But if we're meant to be sharing this life together, to be living in community with one another, why do we only share what's on the surface and keep the real stuff under cover? Sure, it's a defense mechanism to protect ourselves from the jerks out there, but what about the people who really care? What about the people who genuinely want to become a bigger part of our lives?

I think those people deserve our truest self...good, bad, cussing and all.

Sunday, February 24, 2013

Lenten Challenge, Day 12: Vision

Vision. Discernment. Looking forward with purpose.

All of the above means inevitable change, which is so uncomfortable for so many of us. And it's hard work too, isn't it? It's this delicate balance between not fixing what isn't broken, and not doing the same old thing just because you always have.

When I was in high school, I remember having an assignment to map out my life over the 10 years following graduation. What would my life look like five years after I graduated? What about 10 years? Selfishly, I was quick to map out the perfect life for myself (or what I thought looked like a perfect life at 17). Who wouldn't, right?

What I didn't realize at 17 is that real vision isn't about what you want for your life. It's about finding what you're called to do, finding who you're called to love. But even more, it means putting aside your own personal agenda for the greater good. Because when you try to discern what your life is all about, it shouldn't be about can't be about you. Because real vision is selfless.

Saturday, February 23, 2013

Lenten Challenge, Day 11: Live

Live every day as if it were your last. Carpe Diem. Live life to the fullest.

I hate those phrases. I hate them because they've become so cliche that no one even realizes what they mean anymore. (Raises hand...guilty.) We go through the motions, stuck in our routine. Wake up, go to work, make dinner, play with kids, watch TV, go to bed, repeat. This is how we live.

But the person who first coined that phrase? They meant it to jar us from our routine. They meant it to shout, "Wake up, dammit!" How many days do we go through our routines missing the real life that's happening all around us?

Those phrases should mean being five minutes late to a meeting at work so you can give your kiddo that extra kiss and hug before you leave. They should mean missing your favorite TV show to ask your hubby how his day was at work, and really caring about the answer. They should mean unplugging from media and playing a game, calling a friend or talking with a neighbor.

They should mean really living. Now quit reading and go live.

Friday, February 22, 2013

Lenten Challenge, Day 10: Spirit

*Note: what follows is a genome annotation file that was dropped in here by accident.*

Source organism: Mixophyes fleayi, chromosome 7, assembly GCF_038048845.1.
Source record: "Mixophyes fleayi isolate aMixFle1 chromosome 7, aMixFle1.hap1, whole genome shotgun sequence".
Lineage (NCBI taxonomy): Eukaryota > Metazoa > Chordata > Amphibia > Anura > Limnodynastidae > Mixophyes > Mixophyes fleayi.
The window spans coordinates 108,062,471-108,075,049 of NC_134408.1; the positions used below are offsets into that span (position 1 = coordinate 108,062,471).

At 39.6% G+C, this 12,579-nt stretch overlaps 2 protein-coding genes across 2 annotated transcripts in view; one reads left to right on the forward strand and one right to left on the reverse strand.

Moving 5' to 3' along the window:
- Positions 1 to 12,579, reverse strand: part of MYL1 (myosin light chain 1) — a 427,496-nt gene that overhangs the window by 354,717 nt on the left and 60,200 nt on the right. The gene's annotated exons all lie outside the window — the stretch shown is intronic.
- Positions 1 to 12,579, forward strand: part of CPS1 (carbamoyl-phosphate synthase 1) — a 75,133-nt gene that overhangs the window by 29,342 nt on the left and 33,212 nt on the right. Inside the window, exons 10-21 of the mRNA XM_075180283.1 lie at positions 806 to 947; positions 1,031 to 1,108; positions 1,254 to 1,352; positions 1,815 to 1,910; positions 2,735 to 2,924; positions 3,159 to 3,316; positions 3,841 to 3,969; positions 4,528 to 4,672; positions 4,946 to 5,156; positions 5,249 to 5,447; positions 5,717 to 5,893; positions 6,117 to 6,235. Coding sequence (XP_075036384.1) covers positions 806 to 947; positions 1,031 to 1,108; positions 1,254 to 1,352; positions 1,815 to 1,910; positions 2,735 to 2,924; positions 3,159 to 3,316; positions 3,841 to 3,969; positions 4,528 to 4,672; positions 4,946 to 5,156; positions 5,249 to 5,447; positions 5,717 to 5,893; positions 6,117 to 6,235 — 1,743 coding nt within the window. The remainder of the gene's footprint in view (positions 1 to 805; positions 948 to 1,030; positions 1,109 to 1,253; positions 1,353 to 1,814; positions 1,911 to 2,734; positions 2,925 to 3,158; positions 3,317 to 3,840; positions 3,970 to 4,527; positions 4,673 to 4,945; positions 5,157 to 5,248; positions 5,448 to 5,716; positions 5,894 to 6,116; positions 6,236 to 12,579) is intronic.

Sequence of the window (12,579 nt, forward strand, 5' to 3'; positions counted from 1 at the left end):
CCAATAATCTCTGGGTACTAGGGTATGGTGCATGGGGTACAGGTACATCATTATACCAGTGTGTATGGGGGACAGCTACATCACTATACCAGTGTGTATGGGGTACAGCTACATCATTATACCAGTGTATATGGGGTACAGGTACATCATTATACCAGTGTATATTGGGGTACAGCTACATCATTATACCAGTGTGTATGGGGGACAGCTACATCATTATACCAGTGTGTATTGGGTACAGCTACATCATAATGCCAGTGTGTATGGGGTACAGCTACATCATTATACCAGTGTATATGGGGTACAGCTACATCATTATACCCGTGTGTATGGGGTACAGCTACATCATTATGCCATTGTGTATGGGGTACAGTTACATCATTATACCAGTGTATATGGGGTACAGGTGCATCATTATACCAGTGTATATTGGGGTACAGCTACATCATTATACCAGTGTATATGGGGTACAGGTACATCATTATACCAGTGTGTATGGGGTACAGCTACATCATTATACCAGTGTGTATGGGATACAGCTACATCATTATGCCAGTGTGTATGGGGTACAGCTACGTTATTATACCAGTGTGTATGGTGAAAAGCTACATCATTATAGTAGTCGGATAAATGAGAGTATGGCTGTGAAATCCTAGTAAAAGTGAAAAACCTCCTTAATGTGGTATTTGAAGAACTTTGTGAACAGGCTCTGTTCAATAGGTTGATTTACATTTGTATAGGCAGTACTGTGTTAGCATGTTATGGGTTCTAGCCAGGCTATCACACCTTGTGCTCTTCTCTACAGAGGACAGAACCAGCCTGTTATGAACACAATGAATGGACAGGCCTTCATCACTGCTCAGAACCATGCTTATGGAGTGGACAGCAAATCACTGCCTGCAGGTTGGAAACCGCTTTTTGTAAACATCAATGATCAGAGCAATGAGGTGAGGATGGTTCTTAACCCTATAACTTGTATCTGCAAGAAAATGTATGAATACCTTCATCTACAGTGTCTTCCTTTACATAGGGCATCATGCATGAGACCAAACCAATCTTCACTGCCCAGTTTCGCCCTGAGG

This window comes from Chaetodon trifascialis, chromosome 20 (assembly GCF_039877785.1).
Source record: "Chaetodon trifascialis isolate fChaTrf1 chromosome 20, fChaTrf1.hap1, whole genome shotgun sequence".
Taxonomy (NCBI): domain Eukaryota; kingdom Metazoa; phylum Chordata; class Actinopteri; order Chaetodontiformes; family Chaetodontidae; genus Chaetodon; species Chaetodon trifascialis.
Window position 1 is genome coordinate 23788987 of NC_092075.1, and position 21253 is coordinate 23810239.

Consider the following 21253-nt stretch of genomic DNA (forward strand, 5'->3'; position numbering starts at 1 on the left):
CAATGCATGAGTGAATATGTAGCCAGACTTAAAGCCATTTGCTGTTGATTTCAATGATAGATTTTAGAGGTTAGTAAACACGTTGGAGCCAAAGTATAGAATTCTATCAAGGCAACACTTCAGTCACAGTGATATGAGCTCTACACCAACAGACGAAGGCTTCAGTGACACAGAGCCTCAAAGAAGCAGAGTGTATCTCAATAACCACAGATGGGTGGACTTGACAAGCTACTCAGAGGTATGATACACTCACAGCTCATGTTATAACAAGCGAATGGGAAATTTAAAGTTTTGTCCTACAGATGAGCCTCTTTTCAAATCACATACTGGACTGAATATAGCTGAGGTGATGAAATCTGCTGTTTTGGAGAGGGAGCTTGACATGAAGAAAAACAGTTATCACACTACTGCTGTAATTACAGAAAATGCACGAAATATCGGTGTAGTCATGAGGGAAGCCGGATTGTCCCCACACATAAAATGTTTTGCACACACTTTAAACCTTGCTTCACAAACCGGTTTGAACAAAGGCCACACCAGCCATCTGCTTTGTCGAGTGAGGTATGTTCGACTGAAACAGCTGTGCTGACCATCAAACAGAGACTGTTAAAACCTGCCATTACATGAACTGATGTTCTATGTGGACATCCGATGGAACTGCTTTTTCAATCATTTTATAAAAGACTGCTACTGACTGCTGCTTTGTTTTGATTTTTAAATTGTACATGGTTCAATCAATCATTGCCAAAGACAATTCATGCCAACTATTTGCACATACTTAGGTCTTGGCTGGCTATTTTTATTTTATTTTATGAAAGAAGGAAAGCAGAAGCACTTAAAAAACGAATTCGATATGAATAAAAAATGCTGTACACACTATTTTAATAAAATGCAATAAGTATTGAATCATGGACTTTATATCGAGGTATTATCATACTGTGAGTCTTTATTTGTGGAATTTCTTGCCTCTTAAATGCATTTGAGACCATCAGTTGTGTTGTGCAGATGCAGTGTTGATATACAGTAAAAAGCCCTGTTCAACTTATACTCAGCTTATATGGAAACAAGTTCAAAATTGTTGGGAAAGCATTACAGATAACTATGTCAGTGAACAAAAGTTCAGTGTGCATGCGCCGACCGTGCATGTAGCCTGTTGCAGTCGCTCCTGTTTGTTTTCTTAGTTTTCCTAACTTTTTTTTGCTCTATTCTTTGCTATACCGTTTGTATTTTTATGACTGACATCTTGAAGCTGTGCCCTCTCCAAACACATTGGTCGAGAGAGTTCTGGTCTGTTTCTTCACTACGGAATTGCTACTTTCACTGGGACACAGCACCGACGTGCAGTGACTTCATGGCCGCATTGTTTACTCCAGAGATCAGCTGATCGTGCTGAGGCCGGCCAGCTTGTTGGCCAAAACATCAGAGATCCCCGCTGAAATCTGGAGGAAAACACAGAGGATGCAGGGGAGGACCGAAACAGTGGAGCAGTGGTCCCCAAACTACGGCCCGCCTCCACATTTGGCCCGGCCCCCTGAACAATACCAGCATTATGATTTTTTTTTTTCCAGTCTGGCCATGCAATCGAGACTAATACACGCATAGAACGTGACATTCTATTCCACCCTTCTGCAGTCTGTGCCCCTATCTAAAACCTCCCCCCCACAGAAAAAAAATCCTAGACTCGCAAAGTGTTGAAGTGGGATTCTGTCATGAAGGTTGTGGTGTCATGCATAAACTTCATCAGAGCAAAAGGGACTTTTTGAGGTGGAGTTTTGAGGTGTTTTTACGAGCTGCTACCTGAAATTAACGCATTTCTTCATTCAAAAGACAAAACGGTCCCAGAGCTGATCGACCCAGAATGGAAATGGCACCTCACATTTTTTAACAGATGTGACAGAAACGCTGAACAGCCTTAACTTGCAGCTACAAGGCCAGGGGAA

When I hear the word "spirit," I think it's the old Catholic in me that makes me automatically think "ghost" or "soul." It's the part of us that remains once our bodies have left this earth. Our spirit is our "essence."

It makes me think of the people I've loved who are gone, and that in the times I miss them, or dream of them, they are still very much a part of my life. I like to think they're looking down on me approvingly when I get things right, and shaking their heads in mock disgust or having a good laugh at my expense when I screw things up.

My senior year of high school, my good friend, Jennifer, died in a ridiculously preventable car accident. She wasn't wearing her seatbelt, and was in a car with someone driving recklessly...the usual I'm-an-immortal-teenager crap. She had just turned 18.

Jennifer had a spirit full of energy and life. She was wild and spontaneous, goofy and fun, spunky and silly. She knew the value in a good laugh better than anybody I knew then or have met since. When she died, I remember thinking that there was no way all that spunk could just be gone. I took comfort in the thought that her spirit would live on, even though her body had not.

Because our spirit is the most important piece of us. It's our soul, our essence, the part of us God cares most about. Because it's who we are.

Thursday, February 21, 2013

Lenten Challenge, Day 9: Love

I love that every time I think I have love figured out, it surprises me with its many shades once again.

When I was little, and my mom would tell me she loved me, I would answer with, "I love you more." I always balked at her "not possible" response because, well...I was a kid. I thought I knew everything. Then I became a mother. In those first weeks of Gavin's life, I remember telling my mom, "I get it now. I know you love me more."

I remember thinking how I couldn't possibly love Ryan any more than the day we said our vows, and then I saw him being a Daddy to our little guy and fell in love with him all over again.

And almost a year ago, when I was so worried about how I could possibly love another child as much as I loved Gavin, Bennett entered my life and my heart expanded instantly. And the love I thought I knew Gavin was capable of? Well that expanded instantly, too, which is probably why this will be my favorite picture of my boys for as long as I live:
If that's not true love, I don't know what is.
But the thing that never gets old about love, is how much it's in and under and around all the little everyday things in our lives. Snuggles with a sleepy baby, a game of candyland with a big boy, thank-you cookies from a neighbor because you snowblowed their driveway.

They're there, every day. It's just that sometimes we fail to notice them. But that's what we're here to do, right? To love and be loved.